The actual source material for Lee’s images isn’t easy to guess, but once you know, it clicks. Each of his complex forms is composed of multiple heavy metal band logos superimposed on top of each other.
Even his project title is the name of an album by a metal band, Carcass. For both Lee and Carcass, “Symphony of Sickness” uses “sick” in the slang sense of the term.
“In the metal scene, when something’s ‘sick,’ it’s good,” Lee said. “It’s a symphony of sickness because it’s a number of elements coming together to create something new, something ‘sick’ yet cohesive.”
Lee began working on “Symphony of Sickness” in 2019, supported by a faculty research grant. Artists Image Resources in Pittsburgh collaborated with Lee on printmaking and mounted the first exhibition of works from the series this summer.
Metal band logos are famously difficult to decipher, to a degree that Lee said has become “tongue in cheek.” Intrigued by their illegibility, he decided to obscure the logos even more by stacking them — rendering them in layer upon textural layer of “velvety,” thick black ink.
“A lot of my work is generated by countercultures,” Lee said. “I have a series based on skateboarding, and another based on punk rock. I was partially raised in a mom-and-pop circus, a counterculture that was a little world unto itself, and I’ve made work about that as well.”
In 2015, his good friend, Jim Konya, died. Konya was a musician active in the heavy metal counterculture and was featured on more than 100 records at the time of his passing. Konya was from Parma, Ohio, and after he passed, he was issued the key to the city.
“A guy who played in bands called Nun Slaughter and Spawn of Satan getting a key to the city — that got me. He had such a huge impact. I started thinking about that overlap between worlds and playing around with a logo from one of Jim’s bands. I cut out a few versions with a laser cutter, started stacking them and it just happened,” Lee said.
“I put one on top of another and the light bulb went off, where I saw this logo that is meant to communicate, that is used as a band’s signifier, but you have to be in the know to understand it. There’s a certain amount of gatekeeping and there’s a barrier to the outside world. The thing they use to identify themselves also obscures that identity.”
By printing many logos on top of each other, Lee said he’s “commenting on how ubiquitous these illegible logos are. I’m obscuring them while also unifying them into an encompassing structure. Through that, you get this abstracted form that evokes imagery, like you’re staring at a cloud.”
Once Lee knew he wanted to combine multiple logos, the research began.
“My only criteria for selecting logos were that – apart from Jim’s band – I couldn’t be able to read them or know what they said, they had to be symmetrical, and I had to be able to cut them out all in one piece.”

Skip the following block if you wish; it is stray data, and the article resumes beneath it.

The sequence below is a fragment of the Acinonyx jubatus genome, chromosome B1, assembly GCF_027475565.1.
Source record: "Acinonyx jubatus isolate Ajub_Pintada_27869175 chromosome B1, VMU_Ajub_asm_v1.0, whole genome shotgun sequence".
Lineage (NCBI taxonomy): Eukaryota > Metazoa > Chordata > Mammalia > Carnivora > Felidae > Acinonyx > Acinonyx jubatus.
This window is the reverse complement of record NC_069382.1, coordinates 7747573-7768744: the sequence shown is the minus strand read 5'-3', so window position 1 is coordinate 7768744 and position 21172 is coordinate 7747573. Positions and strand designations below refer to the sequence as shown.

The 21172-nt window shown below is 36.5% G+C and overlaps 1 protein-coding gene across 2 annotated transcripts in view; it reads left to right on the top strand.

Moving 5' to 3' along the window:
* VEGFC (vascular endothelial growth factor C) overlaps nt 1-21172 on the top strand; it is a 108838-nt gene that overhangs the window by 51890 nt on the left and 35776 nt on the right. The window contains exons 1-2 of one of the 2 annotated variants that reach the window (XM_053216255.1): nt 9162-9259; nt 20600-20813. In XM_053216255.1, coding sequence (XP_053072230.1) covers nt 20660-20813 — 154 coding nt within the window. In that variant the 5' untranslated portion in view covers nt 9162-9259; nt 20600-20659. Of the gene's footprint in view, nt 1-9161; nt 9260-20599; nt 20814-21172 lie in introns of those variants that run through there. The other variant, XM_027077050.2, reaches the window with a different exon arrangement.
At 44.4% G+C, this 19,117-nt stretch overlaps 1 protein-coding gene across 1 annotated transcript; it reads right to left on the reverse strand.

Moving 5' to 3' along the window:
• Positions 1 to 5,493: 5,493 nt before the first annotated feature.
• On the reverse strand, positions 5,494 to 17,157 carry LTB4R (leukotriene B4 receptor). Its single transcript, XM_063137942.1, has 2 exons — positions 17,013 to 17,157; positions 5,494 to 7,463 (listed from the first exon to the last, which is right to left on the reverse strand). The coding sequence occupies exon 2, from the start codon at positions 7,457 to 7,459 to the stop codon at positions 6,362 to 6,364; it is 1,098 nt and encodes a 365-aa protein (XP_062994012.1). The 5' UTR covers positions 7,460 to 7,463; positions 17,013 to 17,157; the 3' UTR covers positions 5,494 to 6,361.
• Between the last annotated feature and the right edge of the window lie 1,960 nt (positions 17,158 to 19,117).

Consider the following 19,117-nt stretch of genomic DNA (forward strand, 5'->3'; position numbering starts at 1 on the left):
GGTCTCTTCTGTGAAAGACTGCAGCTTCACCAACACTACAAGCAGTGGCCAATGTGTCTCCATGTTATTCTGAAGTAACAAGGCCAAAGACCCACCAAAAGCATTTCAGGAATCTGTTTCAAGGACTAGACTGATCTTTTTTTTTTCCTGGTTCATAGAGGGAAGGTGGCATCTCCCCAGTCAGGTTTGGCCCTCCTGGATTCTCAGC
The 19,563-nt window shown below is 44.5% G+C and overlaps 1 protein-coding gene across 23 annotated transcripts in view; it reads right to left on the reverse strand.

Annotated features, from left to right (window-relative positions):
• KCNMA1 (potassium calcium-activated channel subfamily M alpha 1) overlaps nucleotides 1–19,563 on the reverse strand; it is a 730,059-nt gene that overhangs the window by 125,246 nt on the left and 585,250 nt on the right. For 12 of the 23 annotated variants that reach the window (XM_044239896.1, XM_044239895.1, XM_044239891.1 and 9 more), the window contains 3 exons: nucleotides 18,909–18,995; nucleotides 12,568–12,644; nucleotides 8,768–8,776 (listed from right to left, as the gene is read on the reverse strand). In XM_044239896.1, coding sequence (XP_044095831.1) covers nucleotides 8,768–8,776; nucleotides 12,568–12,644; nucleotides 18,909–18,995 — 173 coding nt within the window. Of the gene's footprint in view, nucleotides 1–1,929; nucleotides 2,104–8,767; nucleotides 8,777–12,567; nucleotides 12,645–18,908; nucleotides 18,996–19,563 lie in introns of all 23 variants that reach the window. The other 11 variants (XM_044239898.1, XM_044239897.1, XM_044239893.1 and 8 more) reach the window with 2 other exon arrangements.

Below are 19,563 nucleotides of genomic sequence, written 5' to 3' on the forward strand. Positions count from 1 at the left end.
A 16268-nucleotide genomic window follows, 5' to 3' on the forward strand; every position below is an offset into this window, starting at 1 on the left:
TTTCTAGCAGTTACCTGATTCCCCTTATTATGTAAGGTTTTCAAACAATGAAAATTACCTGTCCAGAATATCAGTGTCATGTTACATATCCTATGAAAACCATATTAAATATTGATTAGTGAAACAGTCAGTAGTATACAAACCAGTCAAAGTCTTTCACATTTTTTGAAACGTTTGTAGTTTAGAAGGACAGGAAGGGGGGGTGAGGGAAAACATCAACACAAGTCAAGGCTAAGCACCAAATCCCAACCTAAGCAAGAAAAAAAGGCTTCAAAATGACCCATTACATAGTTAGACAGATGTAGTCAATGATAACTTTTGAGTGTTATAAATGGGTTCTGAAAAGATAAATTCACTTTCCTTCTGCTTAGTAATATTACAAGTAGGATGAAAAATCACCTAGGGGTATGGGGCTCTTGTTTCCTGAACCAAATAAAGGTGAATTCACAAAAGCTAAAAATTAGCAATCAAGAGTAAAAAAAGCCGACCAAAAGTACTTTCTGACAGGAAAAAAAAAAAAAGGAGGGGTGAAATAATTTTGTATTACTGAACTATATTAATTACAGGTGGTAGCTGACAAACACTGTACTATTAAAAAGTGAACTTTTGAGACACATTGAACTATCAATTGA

To create each print, Lee cut logo outlines from a linoleum block, then printed one after another on a sheet of paper. Most prints incorporate between 10 and 25 logos each, some stack more than 30. Lee has completed 60 prints, aiming for 100.
“This is probably what I’m doing for the next five or six years,” he said, focusing increasingly on sculpture.
“The sculptural pieces have 20 alternating layers of resin and paint,” Lee said. “That’s why their surfaces seem so deep. It’s not just one layer of black, so it feels like you can look into the void.”
There’s also video art with its own heavy metal soundtrack. For the installation, a musician recorded nine minutes of distorted guitar. That plays through an amplifier while a projector flashes the black outline of each individual logo onto the wall so rapidly that the sequential video frames seem to overlap in time just as the printed logos overlap on paper.
“New shapes appear, like those old Magic Eye posters that were supposed to become three-dimensional if you stared at them long enough and let your eyes defocus,” Lee said.
The guitar track and patterns of light create a symphony that’s totally sick, colloquially speaking, although Lee acknowledges that creating this work throughout the pandemic may have introduced “a relationship to disease structure. The way the images evolve and proliferate – there’s almost a virus-like nature to that. There’s certainly an aggressiveness.
“But a lot of people see a lot of humor in the pieces, too, which is great. The unintended parallels that audiences find are interesting to me, and so is the cross-appeal the work has had.”
For Lee, the fact that those audiences comprise both gallerygoers and metalheads is evidence of cultural “cross-pollination,” he said. “We aren’t as different as we think.”